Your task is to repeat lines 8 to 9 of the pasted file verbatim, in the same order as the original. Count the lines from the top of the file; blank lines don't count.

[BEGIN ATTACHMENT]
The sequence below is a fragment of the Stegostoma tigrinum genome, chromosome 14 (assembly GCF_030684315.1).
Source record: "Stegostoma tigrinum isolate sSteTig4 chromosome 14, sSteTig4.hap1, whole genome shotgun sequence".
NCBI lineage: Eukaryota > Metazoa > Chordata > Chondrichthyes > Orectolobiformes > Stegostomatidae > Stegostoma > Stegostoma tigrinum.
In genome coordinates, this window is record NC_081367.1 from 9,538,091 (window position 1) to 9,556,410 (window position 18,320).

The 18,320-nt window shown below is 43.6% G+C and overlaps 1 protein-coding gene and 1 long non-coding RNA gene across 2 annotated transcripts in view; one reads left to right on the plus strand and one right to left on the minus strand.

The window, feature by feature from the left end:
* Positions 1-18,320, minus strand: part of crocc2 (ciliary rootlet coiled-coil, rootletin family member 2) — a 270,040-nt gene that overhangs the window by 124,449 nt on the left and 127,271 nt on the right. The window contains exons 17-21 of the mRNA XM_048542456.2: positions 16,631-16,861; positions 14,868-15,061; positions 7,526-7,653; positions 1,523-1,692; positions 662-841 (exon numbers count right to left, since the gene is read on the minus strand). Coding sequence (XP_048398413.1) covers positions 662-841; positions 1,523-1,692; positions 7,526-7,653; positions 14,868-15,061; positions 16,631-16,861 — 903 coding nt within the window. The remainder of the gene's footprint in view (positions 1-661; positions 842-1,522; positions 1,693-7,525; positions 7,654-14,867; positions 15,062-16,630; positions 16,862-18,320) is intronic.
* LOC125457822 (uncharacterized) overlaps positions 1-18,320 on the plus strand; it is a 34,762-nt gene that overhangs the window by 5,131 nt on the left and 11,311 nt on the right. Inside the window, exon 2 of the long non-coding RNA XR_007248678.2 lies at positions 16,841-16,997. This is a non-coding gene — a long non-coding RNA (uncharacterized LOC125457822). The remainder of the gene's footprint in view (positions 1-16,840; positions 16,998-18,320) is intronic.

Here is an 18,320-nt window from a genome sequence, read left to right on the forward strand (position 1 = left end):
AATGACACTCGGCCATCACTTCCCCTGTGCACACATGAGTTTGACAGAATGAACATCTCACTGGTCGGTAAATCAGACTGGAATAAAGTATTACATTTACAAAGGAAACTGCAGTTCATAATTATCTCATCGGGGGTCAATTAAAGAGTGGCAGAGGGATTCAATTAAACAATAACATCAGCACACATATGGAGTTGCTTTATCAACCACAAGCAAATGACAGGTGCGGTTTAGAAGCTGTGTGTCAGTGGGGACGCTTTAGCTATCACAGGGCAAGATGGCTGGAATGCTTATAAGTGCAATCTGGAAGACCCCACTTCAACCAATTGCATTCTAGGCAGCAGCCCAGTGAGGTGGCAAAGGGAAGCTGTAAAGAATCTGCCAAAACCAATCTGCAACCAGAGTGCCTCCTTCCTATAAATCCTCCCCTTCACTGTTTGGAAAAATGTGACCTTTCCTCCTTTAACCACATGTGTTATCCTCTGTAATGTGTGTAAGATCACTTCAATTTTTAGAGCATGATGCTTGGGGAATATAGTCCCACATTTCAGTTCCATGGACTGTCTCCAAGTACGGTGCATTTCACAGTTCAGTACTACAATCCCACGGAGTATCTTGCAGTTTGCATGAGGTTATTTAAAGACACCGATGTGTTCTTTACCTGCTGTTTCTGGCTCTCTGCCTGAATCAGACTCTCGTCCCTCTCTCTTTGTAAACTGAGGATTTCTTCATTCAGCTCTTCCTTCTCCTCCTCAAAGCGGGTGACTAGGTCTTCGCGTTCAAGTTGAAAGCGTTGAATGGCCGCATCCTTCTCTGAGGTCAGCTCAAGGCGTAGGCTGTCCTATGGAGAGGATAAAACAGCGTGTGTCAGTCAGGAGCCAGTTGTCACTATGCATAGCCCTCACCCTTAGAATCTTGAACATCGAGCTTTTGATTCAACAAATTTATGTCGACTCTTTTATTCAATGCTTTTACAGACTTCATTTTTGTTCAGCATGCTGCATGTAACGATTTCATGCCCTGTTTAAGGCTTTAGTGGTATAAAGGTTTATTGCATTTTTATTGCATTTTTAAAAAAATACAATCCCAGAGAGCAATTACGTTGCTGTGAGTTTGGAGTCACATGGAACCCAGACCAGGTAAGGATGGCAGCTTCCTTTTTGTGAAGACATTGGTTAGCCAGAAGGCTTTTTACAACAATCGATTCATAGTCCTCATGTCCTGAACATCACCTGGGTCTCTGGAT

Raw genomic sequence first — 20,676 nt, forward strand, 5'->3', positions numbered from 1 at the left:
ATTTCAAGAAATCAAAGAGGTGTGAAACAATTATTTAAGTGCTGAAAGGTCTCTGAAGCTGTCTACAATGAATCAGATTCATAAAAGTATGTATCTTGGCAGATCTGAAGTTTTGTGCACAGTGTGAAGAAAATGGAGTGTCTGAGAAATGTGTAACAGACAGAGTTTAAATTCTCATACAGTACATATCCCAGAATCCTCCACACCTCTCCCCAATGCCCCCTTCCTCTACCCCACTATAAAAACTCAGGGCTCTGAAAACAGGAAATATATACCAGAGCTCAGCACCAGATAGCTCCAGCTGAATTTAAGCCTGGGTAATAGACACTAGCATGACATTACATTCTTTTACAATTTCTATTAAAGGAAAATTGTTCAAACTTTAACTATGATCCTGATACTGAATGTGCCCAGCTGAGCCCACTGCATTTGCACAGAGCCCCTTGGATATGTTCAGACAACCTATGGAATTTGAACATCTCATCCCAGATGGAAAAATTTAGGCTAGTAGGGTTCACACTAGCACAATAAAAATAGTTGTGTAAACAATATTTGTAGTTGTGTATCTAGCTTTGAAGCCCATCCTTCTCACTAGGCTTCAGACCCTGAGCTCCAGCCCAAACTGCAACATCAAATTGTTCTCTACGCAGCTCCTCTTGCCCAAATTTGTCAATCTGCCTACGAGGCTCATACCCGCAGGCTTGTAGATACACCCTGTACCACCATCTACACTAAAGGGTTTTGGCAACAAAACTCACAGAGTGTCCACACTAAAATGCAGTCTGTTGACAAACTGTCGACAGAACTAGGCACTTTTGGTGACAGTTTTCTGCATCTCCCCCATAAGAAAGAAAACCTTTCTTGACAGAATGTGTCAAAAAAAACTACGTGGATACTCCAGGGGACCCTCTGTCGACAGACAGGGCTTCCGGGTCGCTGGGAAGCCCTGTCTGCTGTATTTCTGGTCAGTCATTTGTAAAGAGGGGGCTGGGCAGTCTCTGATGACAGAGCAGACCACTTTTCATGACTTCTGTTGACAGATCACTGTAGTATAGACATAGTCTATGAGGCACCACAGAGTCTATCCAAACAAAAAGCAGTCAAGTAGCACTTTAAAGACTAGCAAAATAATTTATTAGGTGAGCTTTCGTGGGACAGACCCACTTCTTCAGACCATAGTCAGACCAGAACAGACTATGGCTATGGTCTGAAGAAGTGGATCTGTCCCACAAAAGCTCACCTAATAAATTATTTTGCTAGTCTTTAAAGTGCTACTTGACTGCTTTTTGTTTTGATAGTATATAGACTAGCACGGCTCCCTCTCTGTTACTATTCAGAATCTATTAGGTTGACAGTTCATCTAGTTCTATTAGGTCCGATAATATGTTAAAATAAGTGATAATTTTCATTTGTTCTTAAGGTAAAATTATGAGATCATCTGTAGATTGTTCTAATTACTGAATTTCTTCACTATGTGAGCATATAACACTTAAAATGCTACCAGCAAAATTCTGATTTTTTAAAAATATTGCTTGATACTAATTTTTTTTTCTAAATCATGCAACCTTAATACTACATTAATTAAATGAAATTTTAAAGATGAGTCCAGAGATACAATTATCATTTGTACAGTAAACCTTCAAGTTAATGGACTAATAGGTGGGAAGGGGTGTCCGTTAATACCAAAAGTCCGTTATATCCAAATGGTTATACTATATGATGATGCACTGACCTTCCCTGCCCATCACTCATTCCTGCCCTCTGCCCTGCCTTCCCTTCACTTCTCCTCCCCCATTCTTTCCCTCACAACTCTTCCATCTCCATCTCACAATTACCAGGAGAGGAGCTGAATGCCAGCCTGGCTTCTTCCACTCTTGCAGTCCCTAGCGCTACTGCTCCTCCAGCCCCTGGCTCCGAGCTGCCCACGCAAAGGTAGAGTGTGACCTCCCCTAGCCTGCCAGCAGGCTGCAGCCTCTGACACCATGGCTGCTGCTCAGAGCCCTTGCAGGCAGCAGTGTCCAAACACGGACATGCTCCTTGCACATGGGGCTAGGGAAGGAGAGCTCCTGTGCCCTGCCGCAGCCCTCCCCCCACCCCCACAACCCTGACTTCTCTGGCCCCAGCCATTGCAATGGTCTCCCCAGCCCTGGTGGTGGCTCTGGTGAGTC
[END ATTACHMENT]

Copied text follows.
* LOC125457822 (uncharacterized) overlaps positions 1-18,320 on the plus strand; it is a 34,762-nt gene that overhangs the window by 5,131 nt on the left and 11,311 nt on the right. Inside the window, exon 2 of the long non-coding RNA XR_007248678.2 lies at positions 16,841-16,997. This is a non-coding gene — a long non-coding RNA (uncharacterized LOC125457822). The remainder of the gene's footprint in view (positions 1-16,840; positions 16,998-18,320) is intronic.

Here is an 18,320-nt window from a genome sequence, read left to right on the forward strand (position 1 = left end):